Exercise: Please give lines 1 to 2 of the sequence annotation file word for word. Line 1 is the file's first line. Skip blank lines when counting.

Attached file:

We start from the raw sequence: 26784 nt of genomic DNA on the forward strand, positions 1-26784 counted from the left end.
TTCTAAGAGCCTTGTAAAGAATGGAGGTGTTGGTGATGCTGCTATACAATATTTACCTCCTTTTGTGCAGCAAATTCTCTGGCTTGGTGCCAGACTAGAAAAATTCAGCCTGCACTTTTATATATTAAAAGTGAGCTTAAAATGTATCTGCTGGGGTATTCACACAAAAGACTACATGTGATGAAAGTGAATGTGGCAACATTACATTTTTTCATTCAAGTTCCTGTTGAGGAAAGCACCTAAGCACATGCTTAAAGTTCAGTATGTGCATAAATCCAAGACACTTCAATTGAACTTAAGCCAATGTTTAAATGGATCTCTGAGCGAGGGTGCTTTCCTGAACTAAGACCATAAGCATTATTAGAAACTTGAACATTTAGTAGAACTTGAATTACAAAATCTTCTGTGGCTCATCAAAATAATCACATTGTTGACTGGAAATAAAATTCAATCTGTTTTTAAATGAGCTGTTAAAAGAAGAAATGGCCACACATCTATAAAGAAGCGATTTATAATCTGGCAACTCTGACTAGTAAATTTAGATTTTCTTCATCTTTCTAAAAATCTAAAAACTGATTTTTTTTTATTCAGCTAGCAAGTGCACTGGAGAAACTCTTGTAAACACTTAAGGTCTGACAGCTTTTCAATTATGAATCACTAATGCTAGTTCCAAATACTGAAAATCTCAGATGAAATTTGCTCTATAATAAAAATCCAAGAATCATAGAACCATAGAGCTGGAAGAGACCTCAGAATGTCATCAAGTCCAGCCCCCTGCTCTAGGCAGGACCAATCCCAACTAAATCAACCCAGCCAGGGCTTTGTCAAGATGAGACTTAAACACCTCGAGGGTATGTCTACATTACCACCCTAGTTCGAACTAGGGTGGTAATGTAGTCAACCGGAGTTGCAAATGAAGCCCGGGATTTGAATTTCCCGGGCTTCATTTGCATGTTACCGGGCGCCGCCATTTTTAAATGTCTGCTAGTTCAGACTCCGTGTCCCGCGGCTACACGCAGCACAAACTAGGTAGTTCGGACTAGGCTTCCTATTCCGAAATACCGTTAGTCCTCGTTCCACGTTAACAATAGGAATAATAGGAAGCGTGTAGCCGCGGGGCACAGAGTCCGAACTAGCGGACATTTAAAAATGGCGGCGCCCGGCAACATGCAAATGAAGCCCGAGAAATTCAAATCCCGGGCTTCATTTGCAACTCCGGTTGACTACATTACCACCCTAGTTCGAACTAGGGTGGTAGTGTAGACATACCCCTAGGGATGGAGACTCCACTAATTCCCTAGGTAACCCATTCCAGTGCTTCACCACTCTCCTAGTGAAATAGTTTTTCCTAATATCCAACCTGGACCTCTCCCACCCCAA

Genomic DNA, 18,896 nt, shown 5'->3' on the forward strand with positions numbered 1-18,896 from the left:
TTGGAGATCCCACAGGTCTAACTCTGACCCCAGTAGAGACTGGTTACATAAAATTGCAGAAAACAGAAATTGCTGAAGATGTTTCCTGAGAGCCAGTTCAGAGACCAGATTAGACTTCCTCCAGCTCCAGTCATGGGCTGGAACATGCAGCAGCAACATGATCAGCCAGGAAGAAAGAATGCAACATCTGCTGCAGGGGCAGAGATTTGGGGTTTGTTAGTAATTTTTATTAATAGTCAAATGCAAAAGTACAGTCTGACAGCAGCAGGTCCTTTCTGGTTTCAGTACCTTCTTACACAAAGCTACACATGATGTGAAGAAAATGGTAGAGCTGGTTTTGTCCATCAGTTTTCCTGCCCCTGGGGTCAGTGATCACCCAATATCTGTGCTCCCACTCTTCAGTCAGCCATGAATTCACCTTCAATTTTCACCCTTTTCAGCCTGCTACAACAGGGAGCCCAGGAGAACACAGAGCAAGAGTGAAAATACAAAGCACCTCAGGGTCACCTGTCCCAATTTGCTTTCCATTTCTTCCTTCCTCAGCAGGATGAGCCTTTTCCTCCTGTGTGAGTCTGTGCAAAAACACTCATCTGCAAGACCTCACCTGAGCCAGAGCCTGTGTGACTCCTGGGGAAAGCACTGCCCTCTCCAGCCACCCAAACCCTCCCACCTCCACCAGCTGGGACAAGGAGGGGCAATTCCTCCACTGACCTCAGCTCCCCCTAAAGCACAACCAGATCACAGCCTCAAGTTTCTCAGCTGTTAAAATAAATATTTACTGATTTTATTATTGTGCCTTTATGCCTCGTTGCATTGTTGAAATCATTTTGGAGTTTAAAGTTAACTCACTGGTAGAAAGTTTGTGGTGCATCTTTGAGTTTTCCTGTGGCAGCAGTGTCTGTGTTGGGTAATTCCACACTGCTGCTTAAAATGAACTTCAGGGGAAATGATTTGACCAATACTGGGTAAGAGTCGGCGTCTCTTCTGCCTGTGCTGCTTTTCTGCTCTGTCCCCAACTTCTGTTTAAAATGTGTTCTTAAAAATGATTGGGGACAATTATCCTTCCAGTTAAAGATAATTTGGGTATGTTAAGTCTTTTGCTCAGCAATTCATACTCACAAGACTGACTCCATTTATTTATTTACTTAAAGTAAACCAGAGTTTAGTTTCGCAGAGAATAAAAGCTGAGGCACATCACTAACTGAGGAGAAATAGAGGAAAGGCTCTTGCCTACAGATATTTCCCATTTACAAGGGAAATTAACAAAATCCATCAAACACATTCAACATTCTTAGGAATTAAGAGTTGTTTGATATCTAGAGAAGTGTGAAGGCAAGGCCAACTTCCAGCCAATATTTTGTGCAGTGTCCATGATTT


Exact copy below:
We start from the raw sequence: 26784 nt of genomic DNA on the forward strand, positions 1-26784 counted from the left end.
TTCTAAGAGCCTTGTAAAGAATGGAGGTGTTGGTGATGCTGCTATACAATATTTACCTCCTTTTGTGCAGCAAATTCTCTGGCTTGGTGCCAGACTAGAAAAATTCAGCCTGCACTTTTATATATTAAAAGTGAGCTTAAAATGTATCTGCTGGGGTATTCACACAAAAGACTACATGTGATGAAAGTGAATGTGGCAACATTACATTTTTTCATTCAAGTTCCTGTTGAGGAAAGCACCTAAGCACATGCTTAAAGTTCAGTATGTGCATAAATCCAAGACACTTCAATTGAACTTAAGCCAATGTTTAAATGGATCTCTGAGCGAGGGTGCTTTCCTGAACTAAGACCATAAGCATTATTAGAAACTTGAACATTTAGTAGAACTTGAATTACAAAATCTTCTGTGGCTCATCAAAATAATCACATTGTTGACTGGAAATAAAATTCAATCTGTTTTTAAATGAGCTGTTAAAAGAAGAAATGGCCACACATCTATAAAGAAGCGATTTATAATCTGGCAACTCTGACTAGTAAATTTAGATTTTCTTCATCTTTCTAAAAATCTAAAAACTGATTTTTTTTTATTCAGCTAGCAAGTGCACTGGAGAAACTCTTGTAAACACTTAAGGTCTGACAGCTTTTCAATTATGAATCACTAATGCTAGTTCCAAATACTGAAAATCTCAGATGAAATTTGCTCTATAATAAAAATCCAAGAATCATAGAACCATAGAGCTGGAAGAGACCTCAGAATGTCATCAAGTCCAGCCCCCTGCTCTAGGCAGGACCAATCCCAACTAAATCAACCCAGCCAGGGCTTTGTCAAGATGAGACTTAAACACCTCGAGGGTATGTCTACATTACCACCCTAGTTCGAACTAGGGTGGTAATGTAGTCAACCGGAGTTGCAAATGAAGCCCGGGATTTGAATTTCCCGGGCTTCATTTGCATGTTACCGGGCGCCGCCATTTTTAAATGTCTGCTAGTTCAGACTCCGTGTCCCGCGGCTACACGCAGCACAAACTAGGTAGTTCGGACTAGGCTTCCTATTCCGAAATACCGTTAGTCCTCGTTCCACGTTAACAATAGGAATAATAGGAAGCGTGTAGCCGCGGGGCACAGAGTCCGAACTAGCGGACATTTAAAAATGGCGGCGCCCGGCAACATGCAAATGAAGCCCGAGAAATTCAAATCCCGGGCTTCATTTGCAACTCCGGTTGACTACATTACCACCCTAGTTCGAACTAGGGTGGTAGTGTAGACATACCCCTAGGGATGGAGACTCCACTAATTCCCTAGGTAACCCATTCCAGTGCTTCACCACTCTCCTAGTGAAATAGTTTTTCCTAATATCCAACCTGGACCTCTCCCACCCCAA